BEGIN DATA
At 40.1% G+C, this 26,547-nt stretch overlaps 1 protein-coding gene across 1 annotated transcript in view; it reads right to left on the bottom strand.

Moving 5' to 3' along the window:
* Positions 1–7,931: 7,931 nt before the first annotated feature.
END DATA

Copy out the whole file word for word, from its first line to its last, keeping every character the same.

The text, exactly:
At 40.1% G+C, this 26,547-nt stretch overlaps 1 protein-coding gene across 1 annotated transcript in view; it reads right to left on the bottom strand.

Moving 5' to 3' along the window:
* Positions 1–7,931: 7,931 nt before the first annotated feature.